I have so many mixed feelings about Original Syn that I'm leaving a review as a result. I want it to be clear from the go that I'm not into the trend in media and fiction perception today that things need to be sanitized to be good. In fact, I don't think this book needs to be sanitized in the least. However, there are parts of it that fail to hold up for me. After writing out my long list of issues that I had, I find that this book would likely benefit from two things: not trying to fit within I have so many mixed feelings about Original Syn that I'm leaving a review as a result. I want it to be clear from the go that I'm not into the trend in media and fiction perception today that things need to be sanitized to be good. In fact, I don't think this book needs to be sanitized in the least. However, there are parts of it that fail to hold up for me. After writing out my long list of issues that I had, I find that this book would likely benefit from two things: not trying to fit within the YA dystopian genre and not trying to pay homage to many well-known sci-fi tropes. Whereas Kander has a lot of opportunities to be creative and innovative, she sometimes falls back on tired dystopian tropes regarding humans versus machines, writing misogynistic villains, and not putting enough effort into ensuring that her female characters have just as much - if not more - agency as her male characters. It's obvious to me, at least, that Kander does love the genre that she's writing within, but I personally feel that this love doesn't always serve her here. There are places where I feel she would be better served by departing from well-known tropes, or re-imagining them. I tried to find reviews from people who didn't read an AR copy of this book, and I struggled. That's part of why I'm leaving a review. I'm also adding - outside of my spoiler text - that despite my many misgivings with regards to this book, I am intending to pick up the next book in the series. Anyway, I can't say more because it gets into spoilers, so here we go: (view spoiler)[I'm going to split my review into two halves. The good and the bad. The Good - Rich worldbuilding that doesn't sanitize or remove any of the terror of this world. - A really compelling villain that makes it extremely easy for anyone to hate him. That doesn't mean he's shallow. Just the opposite: you can see how he became this person, but you also feel so uneasy reading his chapters. - Beautiful prose! Kander definitely has a craft. - I'm likely to get the next book in the series because I do want to see where it goes, regardless of my own issues with the story. - I like that this is not a happy story. It's obvious that there are two sides of how to view this world, and a lot of people are victims to it. However, this also acts as a plus and a minus for this book. - Overall, I would say that this book has the makings of an excellent piece of dystopian literature. The worldbuilding, prose, and characters are all compelling enough to draw someone in. Even with my many problems, I was curious about how things would play out. Kander does have something to say here, and I think it's worth reading. I just also think it's imperfect. The Bad - Every single fully characterized woman in this book is a victim of some kind. Marilyn suffers from postpartem depression, and never has the opportunity to get better. Her husband isn't there for her. Despite growing up privileged, she loses a lot of herself after she has her first child and never receives support for it. Ever is also a victim. She's a victim of being forced to sync at an age when she's still considered a minor. She's a part of her father's experiments. She's basically a tool. Ruth Fell is also a victim. Despite being a hero, she dies from cancer. She also has some bad press against her that I'm certain will prove untrue in the next book. There are a few other women who don't fit this, but they aren't fleshed out to the same degree. - It's this victimization that sometimes throws me out of the text. Regardless of whether this is meant to be horrible for the women experiencing it, there are times when I struggle to see why these women don't reclaim their agency. Why is Ever the same age as Ruth, but hasn't matured mentally at all? Why is Marilyn going along with her husband, and otherwise willing to give in to these depressive episodes? Why does Ere give up on his mother so quickly, so readily, without questioning it? She literally died a week ago, and she's already shelved as a liar in his mind? - Expanding on this, Cal becomes a villain about midway through the book because he desires Ever. He becomes her predator. That's yet another aspect of Ever's lack of agency. Because she's deleted her memories of Ere, she's made herself prey to this man. The final scene is him somehow finding her bedroom and getting inside her apartment. Why is this even possible? How is it even possible? Shouldn't Cal struggle with moving in Central City as much as Ere did? It calls for a pretty big suspension of disbelief to not overthink this, especially when it makes Ever a victim of yet another person. - In general, I have a hard time with the YA romance of it all. Ere and Ever meeting is fine. Their names are a bit clichéd, but whatever, I can deal with it. Them kissing within two minutes of meeting one another? Less okay. It felt like it was shoved in there to create this conflict. Let the two of them have a conversation before they get horny. And - again - I have to ask: is Ever this hormonal and horny because her father planned to use her as a breeding factory? It's not directly approached in the book, but I found myself wondering. The two of them deciding that they're in love is very teenager-y, but I - again - struggle because I can't fathom why Ever Hess still thinks and acts like a teenager. I'm sure someone can come up with a psychological explanation for why her brain failed to develop, or why her isolation from society would do this, but she isn't isolated. - Despite being a compelling villain, Hess is actually ruined by how he treats his wife and his daughter as tools while thinking of them in misogynistic terms. Using them is one thing - and that's part of what makes him interesting - but doing it while being so blatantly misogynistic is another. There is a part of Marilyn's backstory that gives way to showing that seemingly good people can be prejudiced, but with Hess, it ... doesn't always make sense. Why does he see his daughter as someone who could be "defiled" and what does that have to do with his experimentation? It's this weird, holdover misogyny that doesn't make sense with his prior backstory. Why is it there? - The trope of anti-technology being religious and the pro-technology being Atheist isn't deployed well here. I know what Kander is going for, but I don't believe it suits the story and I don't believe it's executed well. It feels like a flavor for the Originals that doesn't hold up. There is a clear class distinction between the Syns and the Originals that doesn't need this additional divide between them. This is more of a personal preference, and I know it's a well-utilized sci-fi trope. (hide spoiler)]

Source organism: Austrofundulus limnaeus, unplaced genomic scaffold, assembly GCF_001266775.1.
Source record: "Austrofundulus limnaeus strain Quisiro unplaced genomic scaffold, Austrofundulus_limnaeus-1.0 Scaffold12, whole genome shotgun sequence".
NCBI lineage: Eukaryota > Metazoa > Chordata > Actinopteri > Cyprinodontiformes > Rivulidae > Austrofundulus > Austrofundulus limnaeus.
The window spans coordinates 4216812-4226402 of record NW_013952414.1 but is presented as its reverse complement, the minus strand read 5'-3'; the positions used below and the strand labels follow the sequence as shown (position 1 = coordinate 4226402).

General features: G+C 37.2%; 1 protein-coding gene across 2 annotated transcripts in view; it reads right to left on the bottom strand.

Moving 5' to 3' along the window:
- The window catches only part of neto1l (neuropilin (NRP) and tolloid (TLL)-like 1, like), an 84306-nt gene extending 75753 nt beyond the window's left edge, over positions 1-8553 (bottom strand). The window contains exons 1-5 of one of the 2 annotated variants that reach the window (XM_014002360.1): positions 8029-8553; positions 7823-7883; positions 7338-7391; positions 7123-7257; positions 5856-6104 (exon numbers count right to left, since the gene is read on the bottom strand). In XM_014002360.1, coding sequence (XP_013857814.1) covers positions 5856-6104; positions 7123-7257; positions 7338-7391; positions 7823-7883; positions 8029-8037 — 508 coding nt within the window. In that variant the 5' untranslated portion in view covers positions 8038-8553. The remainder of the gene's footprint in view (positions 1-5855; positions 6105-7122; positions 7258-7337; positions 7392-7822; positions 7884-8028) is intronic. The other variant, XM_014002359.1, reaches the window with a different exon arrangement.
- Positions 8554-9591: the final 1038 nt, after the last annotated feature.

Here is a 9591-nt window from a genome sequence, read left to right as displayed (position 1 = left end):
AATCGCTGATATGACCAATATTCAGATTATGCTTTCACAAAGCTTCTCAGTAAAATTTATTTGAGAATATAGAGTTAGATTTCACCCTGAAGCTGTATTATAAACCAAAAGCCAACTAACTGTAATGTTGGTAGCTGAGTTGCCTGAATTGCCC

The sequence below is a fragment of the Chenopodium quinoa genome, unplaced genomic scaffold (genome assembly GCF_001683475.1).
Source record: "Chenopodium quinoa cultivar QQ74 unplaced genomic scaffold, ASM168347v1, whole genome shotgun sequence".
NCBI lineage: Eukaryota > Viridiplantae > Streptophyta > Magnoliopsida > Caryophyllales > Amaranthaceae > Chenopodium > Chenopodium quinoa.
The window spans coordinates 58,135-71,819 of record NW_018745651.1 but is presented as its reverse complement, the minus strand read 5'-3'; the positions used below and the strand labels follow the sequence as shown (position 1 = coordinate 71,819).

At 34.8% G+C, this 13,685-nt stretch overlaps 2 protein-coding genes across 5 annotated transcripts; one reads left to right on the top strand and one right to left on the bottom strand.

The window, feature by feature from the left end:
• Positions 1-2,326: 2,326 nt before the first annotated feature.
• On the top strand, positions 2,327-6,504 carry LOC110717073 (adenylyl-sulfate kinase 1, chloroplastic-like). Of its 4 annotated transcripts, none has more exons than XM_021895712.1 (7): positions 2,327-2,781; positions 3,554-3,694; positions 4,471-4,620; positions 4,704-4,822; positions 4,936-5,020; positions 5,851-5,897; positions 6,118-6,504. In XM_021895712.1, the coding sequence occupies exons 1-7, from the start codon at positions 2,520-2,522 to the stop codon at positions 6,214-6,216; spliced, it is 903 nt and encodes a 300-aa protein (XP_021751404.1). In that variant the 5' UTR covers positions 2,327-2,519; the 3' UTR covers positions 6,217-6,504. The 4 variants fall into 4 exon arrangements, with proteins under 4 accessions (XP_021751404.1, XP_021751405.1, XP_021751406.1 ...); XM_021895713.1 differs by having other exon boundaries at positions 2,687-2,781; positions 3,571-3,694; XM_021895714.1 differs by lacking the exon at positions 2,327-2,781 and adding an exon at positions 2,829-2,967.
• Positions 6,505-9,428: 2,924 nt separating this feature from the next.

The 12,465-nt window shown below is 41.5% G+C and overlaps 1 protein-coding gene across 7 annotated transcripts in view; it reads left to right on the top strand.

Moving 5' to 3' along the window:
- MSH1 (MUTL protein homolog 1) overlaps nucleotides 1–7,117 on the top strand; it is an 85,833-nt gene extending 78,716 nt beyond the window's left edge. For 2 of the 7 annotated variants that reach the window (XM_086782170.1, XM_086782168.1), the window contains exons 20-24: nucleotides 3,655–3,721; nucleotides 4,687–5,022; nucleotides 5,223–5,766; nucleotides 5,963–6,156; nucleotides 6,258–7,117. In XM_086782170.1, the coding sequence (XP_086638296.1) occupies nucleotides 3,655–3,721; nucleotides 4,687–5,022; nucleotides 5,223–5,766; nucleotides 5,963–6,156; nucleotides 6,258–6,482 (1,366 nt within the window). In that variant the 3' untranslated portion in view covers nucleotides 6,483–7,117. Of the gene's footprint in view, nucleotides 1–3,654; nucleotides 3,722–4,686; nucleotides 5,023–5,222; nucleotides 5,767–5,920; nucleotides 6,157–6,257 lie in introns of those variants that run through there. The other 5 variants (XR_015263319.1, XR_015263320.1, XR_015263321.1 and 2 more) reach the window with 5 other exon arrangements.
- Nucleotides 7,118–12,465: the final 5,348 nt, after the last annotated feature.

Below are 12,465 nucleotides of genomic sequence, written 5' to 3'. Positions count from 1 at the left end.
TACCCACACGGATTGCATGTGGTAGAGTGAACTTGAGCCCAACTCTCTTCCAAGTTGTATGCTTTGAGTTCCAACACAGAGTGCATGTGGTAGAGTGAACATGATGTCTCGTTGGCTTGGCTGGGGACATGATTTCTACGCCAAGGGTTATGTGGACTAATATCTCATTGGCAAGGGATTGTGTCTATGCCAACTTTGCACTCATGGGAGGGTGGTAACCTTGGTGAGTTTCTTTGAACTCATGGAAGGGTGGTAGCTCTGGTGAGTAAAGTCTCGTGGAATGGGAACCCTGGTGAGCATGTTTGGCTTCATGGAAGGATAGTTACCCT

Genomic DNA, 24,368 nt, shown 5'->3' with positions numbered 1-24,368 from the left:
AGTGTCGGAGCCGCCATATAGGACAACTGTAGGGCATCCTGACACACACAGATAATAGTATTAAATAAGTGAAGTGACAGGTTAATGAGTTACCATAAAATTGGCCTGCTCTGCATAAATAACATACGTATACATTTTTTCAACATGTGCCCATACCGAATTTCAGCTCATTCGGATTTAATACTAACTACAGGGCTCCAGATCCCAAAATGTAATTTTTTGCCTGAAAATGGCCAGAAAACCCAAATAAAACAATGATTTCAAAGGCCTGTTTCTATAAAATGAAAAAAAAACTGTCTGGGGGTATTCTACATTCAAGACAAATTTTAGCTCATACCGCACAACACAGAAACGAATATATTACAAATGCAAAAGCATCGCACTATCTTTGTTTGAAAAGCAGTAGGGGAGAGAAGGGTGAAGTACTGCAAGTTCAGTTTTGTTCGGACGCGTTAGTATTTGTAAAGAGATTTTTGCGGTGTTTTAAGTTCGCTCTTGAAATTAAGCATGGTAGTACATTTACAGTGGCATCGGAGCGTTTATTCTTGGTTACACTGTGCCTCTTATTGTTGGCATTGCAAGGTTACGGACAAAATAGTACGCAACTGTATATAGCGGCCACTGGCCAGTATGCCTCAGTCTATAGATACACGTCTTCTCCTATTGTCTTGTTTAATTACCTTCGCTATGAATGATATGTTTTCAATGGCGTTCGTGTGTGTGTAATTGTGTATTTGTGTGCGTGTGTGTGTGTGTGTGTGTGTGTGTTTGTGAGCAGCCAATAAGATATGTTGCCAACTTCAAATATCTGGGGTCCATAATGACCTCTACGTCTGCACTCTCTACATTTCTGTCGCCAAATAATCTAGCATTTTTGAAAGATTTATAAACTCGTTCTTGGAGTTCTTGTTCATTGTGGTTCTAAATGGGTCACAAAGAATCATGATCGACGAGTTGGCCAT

15. 4 out of 5